Not everyone agrees, though. When I wrote about Mauger’s research on pain in 2020, I noted that other researchers such as Walter Staiano and Samuele Marcora believe that subjective perception of effort (“the struggle to continue against a mounting desire to stop”) is more important than pain (“the conscious sensation of aching and burning in the active muscles”). Staiano and Marcora have published some interesting data supporting their contention that we quit when effort maxes out, even when the pain we’re experiencing is still tolerable. There may be ways of reconciling these two views: perhaps the cognitive effort of managing increased pain makes exercise feel more effortful, for example. But it’s still an open debate, which makes any new data on the question particularly interesting.

And the details of Mauger’s data, it turns out, are indeed curious. For starters, here are the five-mile splits for the tramadol (open circles) and placebo (closed circles) conditions in the 25-mile time trial:

(Illustration: Journal of Applied Physiology)

The tramadol riders are pulling ahead right from the first split, and continue to widen their lead throughout the trial. One interesting wrinkle: riders who scored higher on a psychological test of pain resilience—that is, those who felt they had better ability to regulate their emotions and thoughts about pain—tended to get a bigger performance boost from tramadol. To be honest, this is the exact opposite of what I expected: I would have guessed that those who struggle most with managing pain would get the biggest benefit from reducing it.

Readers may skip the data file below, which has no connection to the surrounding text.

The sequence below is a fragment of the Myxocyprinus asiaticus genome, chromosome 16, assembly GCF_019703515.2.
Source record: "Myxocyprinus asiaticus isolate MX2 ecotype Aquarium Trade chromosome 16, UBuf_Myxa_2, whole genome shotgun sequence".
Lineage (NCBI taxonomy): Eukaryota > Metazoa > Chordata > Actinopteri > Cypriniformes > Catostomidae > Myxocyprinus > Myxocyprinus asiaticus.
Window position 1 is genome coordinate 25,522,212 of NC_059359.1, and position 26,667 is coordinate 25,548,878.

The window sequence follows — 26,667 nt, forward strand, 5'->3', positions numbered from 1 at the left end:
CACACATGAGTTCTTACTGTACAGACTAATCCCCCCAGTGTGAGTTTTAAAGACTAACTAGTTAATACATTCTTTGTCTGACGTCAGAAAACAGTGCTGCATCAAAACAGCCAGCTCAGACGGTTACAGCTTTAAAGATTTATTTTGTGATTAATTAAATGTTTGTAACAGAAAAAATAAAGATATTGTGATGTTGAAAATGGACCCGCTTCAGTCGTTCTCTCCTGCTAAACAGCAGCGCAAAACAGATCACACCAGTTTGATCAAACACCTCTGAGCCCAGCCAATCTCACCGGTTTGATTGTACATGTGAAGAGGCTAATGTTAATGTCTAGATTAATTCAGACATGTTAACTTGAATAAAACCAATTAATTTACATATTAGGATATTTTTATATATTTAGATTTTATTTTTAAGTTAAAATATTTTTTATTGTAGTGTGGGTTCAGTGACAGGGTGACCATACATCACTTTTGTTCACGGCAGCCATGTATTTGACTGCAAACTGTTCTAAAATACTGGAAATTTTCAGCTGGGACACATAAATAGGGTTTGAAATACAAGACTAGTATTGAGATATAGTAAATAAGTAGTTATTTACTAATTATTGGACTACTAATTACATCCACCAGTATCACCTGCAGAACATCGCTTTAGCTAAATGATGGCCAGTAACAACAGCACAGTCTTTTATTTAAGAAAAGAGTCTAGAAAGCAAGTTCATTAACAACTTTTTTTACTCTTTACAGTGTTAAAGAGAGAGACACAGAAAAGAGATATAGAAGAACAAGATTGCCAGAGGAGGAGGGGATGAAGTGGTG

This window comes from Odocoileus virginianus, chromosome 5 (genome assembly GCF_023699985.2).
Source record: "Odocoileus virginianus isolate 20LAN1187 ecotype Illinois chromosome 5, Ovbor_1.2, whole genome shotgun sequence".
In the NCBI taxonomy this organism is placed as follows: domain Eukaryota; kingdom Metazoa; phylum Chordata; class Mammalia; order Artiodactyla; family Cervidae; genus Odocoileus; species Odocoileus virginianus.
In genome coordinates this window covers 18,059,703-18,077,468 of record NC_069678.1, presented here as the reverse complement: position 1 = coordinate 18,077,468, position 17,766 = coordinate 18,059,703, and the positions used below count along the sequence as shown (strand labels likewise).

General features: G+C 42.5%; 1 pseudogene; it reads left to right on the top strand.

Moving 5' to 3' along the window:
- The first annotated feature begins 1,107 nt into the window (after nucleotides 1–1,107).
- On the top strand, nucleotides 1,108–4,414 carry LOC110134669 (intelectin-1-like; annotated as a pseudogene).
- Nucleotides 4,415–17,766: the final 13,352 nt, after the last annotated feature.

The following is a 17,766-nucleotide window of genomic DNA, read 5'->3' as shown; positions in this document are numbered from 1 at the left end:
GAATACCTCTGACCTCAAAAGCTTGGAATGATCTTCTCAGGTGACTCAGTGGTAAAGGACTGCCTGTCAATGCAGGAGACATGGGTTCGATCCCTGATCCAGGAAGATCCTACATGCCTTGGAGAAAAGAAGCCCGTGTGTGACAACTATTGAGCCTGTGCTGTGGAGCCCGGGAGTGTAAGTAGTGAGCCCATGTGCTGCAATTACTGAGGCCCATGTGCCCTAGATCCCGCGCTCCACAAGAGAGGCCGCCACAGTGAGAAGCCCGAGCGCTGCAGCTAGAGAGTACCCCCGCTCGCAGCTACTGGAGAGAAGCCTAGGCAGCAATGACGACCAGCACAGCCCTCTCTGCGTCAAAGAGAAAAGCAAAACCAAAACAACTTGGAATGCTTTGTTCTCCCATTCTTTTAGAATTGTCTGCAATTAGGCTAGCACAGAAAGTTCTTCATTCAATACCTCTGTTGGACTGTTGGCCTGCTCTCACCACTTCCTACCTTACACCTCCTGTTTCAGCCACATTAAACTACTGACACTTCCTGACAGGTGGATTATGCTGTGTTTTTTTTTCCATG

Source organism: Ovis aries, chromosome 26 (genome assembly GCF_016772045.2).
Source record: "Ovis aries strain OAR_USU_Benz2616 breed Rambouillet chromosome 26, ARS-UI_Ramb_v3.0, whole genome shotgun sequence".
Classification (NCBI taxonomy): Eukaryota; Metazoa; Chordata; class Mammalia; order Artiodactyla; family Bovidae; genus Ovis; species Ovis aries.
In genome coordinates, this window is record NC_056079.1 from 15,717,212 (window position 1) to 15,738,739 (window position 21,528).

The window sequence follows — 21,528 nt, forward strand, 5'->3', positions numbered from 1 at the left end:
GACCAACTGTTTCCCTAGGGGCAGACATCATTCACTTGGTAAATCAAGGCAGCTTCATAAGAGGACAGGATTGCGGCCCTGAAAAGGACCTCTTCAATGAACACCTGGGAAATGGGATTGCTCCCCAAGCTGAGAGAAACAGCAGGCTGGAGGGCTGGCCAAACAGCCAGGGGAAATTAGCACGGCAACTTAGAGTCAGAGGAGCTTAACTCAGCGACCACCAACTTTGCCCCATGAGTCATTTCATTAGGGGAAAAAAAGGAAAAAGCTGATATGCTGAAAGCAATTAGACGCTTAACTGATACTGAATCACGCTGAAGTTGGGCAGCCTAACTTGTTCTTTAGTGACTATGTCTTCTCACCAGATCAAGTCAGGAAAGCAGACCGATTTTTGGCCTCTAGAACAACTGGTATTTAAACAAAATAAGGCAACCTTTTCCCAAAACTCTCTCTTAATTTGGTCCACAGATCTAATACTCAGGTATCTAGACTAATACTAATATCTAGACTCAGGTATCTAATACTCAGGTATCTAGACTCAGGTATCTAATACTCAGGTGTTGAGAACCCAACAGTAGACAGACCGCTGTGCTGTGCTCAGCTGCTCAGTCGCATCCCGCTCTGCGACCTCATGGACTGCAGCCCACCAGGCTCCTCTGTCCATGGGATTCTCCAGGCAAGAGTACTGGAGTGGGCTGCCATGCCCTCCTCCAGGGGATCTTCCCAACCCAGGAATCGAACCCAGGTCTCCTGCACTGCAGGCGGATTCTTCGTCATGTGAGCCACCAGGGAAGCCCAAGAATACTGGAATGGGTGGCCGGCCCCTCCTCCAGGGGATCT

Immediately before the time trial, the cyclists did a 30-minute ride at a hard but steady predetermined pace, while rating their perceived effort every five minutes and continuously noting any changes in their perceived pain. Here’s what that data looked like (pain above, effort or RPE below):

(Illustration: Journal of Applied Physiology)

Now we have a conundrum. Tramadol, an opioid painkiller, appears to have had no effect whatsoever on the pain experienced during cycling. On the other hand, it significantly lowered the perception of effort, which in turn—as predicted by Staiano and Marcora—improved performance. Mauger and his colleagues aren’t sure how to explain this: they suggest that the continuous self-reporting of pain, as opposed to being asked about it every five minutes, might have made it harder to pick up small changes. I’m not sure what to make of this finding, but it reaffirms my sense that we still have a lot to learn about how pain and effort and other related constructs like mental fatigue influence our performance.

As for tramadol, its new status will end the longstanding ambiguity about its use. Nairo Quintana, the Colombian cycling star, tested positive for tramadol—twice—during the 2022 Tour de France, and was stripped of his sixth-place finish. But it was deemed a medical issue rather than a doping positive, since tramadol wasn’t banned by WADA, and thus carried no suspension. Starting next year, any athlete caught using it won’t be so lucky.